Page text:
San Miguel Corp, Telstra end joint venture plan
MANILA, Philippines – The country's most diversified conglomerate, San Miguel Corporation (SMC), and Australia's biggest phone and Internet provider, Telstra Corporation, have ended talks over a planned joint telecommunications venture in Philippines, after both failed to agree on an equity investment.
"Both SMC and Telstra worked hard to come up with an acceptable resolution to some issues. However, we agreed we can no longer continue with the talks. I believe this is best for all parties," Ramon Ang, SMC president and COO, said in a statement.
Telstra, which announced the talks in August, was planning to invest up to $1 billion in the planned joint venture in the Philippines, which has one of lowest and priciest mobile network services in the world. (READ: Telstra-San Miguel venture a bumpy, costly ride - think tank)
Telstra CEO Andrew Penn was quoted in Dow Jones as saying "the opportunity is strategically attractive" and Telstra has "great respect for San Miguel Corporation and its President Mr. Ang." He added that "it was obviously crucial that the commercial arrangements achieved the right risk-reward balance for all involved.”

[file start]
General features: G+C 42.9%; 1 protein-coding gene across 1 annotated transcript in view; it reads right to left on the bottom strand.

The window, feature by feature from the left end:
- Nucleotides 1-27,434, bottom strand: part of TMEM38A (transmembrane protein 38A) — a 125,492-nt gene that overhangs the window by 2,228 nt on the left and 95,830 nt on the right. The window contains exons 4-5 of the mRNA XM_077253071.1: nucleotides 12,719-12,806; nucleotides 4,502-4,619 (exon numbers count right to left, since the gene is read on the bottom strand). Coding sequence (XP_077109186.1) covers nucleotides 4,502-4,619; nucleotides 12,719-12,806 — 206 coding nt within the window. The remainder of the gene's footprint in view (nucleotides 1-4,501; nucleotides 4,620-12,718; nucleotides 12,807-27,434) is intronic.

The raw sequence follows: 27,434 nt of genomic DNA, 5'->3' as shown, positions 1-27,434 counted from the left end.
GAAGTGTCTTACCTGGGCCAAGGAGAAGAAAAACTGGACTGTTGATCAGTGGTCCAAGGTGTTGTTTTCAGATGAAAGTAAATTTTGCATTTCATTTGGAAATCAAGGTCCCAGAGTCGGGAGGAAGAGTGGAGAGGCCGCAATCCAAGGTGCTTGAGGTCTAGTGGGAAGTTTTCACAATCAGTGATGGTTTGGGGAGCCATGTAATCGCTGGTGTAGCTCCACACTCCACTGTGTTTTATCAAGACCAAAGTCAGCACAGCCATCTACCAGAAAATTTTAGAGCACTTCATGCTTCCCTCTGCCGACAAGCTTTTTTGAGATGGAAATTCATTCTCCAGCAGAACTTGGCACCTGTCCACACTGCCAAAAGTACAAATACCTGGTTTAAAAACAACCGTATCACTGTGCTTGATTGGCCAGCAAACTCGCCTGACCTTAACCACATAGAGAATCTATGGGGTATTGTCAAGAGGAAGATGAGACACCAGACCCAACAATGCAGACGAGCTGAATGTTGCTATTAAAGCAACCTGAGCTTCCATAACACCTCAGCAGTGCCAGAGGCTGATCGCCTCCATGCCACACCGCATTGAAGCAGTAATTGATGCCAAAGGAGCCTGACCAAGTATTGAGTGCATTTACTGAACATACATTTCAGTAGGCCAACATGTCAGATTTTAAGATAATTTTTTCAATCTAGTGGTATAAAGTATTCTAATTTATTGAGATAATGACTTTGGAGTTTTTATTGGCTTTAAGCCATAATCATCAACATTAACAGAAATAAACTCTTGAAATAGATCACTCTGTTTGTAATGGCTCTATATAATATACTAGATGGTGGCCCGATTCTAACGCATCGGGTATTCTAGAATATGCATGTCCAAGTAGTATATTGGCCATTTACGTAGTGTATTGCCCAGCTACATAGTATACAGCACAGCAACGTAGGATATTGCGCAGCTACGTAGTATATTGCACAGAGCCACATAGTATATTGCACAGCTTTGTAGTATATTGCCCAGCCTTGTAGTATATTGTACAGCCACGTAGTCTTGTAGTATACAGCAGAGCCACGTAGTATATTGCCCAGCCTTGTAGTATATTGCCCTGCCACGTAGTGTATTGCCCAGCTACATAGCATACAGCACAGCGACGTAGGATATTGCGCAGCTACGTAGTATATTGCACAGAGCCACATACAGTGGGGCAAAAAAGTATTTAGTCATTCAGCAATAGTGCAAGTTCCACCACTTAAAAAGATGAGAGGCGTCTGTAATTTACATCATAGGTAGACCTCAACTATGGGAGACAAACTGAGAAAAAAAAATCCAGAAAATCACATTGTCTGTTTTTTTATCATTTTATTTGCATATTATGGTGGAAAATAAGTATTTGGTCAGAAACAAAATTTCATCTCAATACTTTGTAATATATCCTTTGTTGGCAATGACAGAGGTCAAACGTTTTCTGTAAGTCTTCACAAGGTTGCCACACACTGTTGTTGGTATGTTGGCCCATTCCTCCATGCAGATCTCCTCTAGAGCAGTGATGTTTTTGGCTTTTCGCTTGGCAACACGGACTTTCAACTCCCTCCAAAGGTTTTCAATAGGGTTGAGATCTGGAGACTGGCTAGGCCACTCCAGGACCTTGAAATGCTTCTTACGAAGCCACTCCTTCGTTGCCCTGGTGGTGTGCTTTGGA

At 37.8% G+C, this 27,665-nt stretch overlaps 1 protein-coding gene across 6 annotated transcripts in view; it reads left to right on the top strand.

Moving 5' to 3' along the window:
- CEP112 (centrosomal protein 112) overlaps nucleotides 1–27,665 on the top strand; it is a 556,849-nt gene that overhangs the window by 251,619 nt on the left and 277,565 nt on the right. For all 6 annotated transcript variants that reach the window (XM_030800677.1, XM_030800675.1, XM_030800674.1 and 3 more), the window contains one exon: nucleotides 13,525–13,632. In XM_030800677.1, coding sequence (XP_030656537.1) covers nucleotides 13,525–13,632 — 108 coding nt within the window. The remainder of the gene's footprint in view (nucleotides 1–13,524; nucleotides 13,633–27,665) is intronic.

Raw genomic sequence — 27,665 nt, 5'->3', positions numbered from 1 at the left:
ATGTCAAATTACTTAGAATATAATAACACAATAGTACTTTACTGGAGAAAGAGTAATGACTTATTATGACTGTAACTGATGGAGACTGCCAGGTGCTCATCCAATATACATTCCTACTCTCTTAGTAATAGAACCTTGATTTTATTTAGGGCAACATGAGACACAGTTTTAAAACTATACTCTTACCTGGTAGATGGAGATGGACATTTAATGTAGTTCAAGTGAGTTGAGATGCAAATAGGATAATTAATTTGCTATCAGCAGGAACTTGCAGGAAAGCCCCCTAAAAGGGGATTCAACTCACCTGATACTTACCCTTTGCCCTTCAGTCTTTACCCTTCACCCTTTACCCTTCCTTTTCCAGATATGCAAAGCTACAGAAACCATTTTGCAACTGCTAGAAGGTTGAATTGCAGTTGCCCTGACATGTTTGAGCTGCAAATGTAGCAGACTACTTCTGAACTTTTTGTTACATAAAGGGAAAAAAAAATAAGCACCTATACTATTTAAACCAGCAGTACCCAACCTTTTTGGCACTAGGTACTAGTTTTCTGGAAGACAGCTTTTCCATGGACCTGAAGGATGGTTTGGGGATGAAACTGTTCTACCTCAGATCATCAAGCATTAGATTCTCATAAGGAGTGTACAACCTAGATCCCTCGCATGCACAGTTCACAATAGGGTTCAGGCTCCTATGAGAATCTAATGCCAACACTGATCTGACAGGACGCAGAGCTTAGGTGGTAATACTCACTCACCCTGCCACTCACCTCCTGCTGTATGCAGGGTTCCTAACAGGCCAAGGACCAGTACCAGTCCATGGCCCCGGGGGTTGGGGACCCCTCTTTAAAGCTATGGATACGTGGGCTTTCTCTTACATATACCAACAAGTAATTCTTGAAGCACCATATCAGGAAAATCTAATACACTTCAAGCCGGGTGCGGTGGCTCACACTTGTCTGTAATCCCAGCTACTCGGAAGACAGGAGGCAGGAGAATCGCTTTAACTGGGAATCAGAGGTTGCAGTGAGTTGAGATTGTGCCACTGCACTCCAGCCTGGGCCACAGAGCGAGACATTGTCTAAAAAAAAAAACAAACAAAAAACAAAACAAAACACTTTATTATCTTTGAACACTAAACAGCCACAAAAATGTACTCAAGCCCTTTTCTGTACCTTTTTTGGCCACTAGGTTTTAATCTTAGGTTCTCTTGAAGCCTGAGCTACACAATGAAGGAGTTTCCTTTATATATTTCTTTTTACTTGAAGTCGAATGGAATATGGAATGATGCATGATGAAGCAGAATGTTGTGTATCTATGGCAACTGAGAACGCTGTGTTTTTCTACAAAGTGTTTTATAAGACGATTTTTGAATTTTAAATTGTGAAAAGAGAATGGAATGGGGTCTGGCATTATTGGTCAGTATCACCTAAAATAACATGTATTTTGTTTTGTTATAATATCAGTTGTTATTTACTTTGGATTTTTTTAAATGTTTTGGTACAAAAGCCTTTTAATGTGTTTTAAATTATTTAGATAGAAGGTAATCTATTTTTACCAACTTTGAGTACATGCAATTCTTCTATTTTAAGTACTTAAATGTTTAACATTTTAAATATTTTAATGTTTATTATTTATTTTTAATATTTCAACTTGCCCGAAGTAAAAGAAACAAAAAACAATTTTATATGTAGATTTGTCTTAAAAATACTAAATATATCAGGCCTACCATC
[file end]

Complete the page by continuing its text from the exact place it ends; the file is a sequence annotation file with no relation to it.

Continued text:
Although the planned venture ended, Telstra said in the report that it has offered to continue its technical network design and construction consultancy support to the Ang-led conglomerate.
Ang: We will continue without Telstra
Despite the abandoned plans with Telstra, SMC said it would still switch on its telecommunications network along with its high-speed internet service as scheduled.
Ang announced at the Forbes Global CEO Conference in October last year that his company will launch a third major telecommunications player in the country by 2016. (READ: Ramon Ang: We hope to open 3rd major telco by 2016)
"SMC's entry in the telecom market will definitely be a game changer. When we launch, consumers will benefit from better, cheaper service," Ang said.
Ang added that SMC is still interested in considering other joint venture opportunities for its telco business.
However, he said: "We are not rushing. What's important is that we give Filipinos a third and better choice that they have been deprived of for the longest time."